Listen, Proactively

If you’ve visited my 15 Axioms Page , you will remember the key part of the definition to the word proactive is taking the responsibility.

I think this is crucial to effectively listening. In fact, I would suggest that listening is not a part of good communication; rather good communication is a subset or part of listening with responsibility – proactively.

How does one do this – take responsibility to listen? There are books, seminars, and perhaps whole bodies of research devoted to listening. Yet it comes down to each of us finding our own ways to practice effective listening when we are in the heat of the frantic pace of our days. Here are 6 of mine that I try to keep in mind:

First, turn off the self-talk.

Did you ever find yourself in a conversation and all of a sudden you sensed the silence and you knew it was now your time to say something, but you have no idea what the other party to this conversation just said? Your mind had been occupied by thinking about other things. Maybe you were already thinking about what you were going to say next, or perhaps whatever had been said 5 minutes ago triggered a memory and the voice in your own mind was telling you other things – things about yourself completely unrelated to the discussion at hand. That’s self-talk. Turn it off – purposefully think about turning a switch off so that the only voice you hear is that of the other person you are engaged with.

Be There

We live in an age of distraction, from background noise to Blackberrys and iPhones. Being attentive means focusing and not thinking about where we need to be tomorrow, next week, or the next hour. It is putting aside our world to engage in the place the other speaker is trying to take us to.

While talking to someone, did you ever find yourself looking at the desktop to see what email just came in? Or the caller ID screen to see who is trying to get a hold of you on the phone? Or glancing behind the speaker in your office to see who is walking by?

All of these things keep us from being present with the conversation going on and with the person it is going on with. In today’s world being in the moment is hard work, very hard work.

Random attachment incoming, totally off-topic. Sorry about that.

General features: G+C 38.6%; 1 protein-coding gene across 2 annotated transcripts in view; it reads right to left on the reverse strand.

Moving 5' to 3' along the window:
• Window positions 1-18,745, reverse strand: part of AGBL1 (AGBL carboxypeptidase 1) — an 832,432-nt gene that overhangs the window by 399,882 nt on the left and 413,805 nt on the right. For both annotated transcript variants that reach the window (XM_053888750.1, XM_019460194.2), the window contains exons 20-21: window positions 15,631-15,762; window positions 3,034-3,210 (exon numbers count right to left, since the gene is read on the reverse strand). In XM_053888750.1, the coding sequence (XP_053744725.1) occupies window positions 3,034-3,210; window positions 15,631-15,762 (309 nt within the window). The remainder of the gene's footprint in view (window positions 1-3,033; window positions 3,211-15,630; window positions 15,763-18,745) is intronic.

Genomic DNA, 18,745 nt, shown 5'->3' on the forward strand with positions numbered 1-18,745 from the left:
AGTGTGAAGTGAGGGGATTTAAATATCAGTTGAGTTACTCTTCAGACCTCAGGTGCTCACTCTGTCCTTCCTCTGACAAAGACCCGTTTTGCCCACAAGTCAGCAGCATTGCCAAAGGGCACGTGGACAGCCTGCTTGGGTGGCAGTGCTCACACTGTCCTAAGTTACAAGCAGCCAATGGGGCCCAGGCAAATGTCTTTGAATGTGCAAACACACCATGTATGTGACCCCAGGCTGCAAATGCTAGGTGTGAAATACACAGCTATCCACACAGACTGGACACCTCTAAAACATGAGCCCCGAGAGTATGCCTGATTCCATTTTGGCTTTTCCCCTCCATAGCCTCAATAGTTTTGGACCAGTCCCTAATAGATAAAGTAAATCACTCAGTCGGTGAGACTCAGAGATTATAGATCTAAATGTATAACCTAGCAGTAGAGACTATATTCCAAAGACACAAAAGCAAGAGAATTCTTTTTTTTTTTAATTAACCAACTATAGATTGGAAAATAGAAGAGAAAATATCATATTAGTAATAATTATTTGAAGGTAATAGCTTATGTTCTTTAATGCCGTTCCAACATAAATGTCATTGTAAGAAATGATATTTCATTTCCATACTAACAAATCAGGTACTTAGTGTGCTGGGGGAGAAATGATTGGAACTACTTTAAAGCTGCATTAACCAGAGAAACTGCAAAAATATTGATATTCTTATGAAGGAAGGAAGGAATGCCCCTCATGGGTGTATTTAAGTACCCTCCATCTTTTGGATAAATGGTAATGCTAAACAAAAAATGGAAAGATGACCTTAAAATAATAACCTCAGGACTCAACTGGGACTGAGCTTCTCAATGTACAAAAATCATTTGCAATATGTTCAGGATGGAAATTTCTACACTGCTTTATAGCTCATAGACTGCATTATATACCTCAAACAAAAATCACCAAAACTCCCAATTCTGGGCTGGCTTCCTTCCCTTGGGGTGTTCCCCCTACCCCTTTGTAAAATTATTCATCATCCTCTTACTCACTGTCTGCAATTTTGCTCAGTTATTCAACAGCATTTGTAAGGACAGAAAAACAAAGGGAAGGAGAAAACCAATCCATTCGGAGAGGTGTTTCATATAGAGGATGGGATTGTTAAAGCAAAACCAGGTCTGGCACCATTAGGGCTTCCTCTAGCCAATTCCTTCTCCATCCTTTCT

Sit up straight

Your mother was right. We hear better when we are sitting up straight. Posture (“body language” ) is also about 70% of letting the other person know you care, are paying attention, and you “get it”.

Break down your own barriers

I am sure all of us have co-workers or others in our lives who cause us to put up barriers when we are engaged in dialogue with them. It may be a personality type, it may be bias we carry, it may be history of some other conflict we’ve had with this person.

When meeting with them, we lift high the barriers to listening with responsibility. All of our unwillingness to acknowledge a good idea or correct point coming from “this guy” is in high gear. We’ve flipped a switch in our head that lights up and flashes – INVALID PERSON:  DON”T BOTHER – and we don’t allow ourselves to listen.

Remember you are taking the responsibility – it’s up to you. There is a wonderful line in the Desiderata that reads:

Speak your truth quietly and clearly; and listen to others, even to the dull and the ignorant, they too have their story.

It sums it up really well.

Ask

One of the best things we can do is re-phrase back to someone what they’ve just told us- in our own words. Start out with the phrase: “Let me see if I have this right…” You learn, they feel important because they feel heard.

Think about it, why did you take notes in school? -You put down in your words what a teacher or lecturer just taught. Often then we studied with others and shared those notes and understandingl this helped us make sure we got it right. Re-phrasing is the same principle. You are taking verbal notes, sharing them with the other person, letting that person add, refine, or correct your understanding.

Practice

Okay, so I think I can “hear” those who know me well rolling their eyes at all this post :).

Truth is, Listening Proactively is like playing an instrument. We need to practice or we lose it. And just like playing a difficult piece on an instrument, it must be broken down and repeated over and over again. Proactive listening must be employed most often, not with those who we easily get along with, relate to, or simply like a lot. It must be practiced time and again during the difficult and “crucial conversations” that take place in work, leadership, and life.

  1. Brad Eisenmann says:

    Great post! Listening seems to be a lost art that isn’t improving in this era of texting, tweeting, etc. All too often, dialogue is replaced with two mutually exclusive monologues–each watching for the other’s lips to stop moving, signaling their turn to expound. And I don’t seem to recall learning very much when I was talking… 🙂

  2. Loren Gerber says:

    This post really struck a cord with me. Listening seems to be an especially difficult task. A profound part of listening is body language as you have well stated. How many times do we talk to a friend or aquaintance and we are staring past them at something ” more interesting” in the background. Just a quote from my Grandpa who was what our society would term an ” unlearned man ” who also was probably the quietest man I ever met, ” It is impossible to learn when we are talking ” Perhaps Grandpa was a smarter man than we think!

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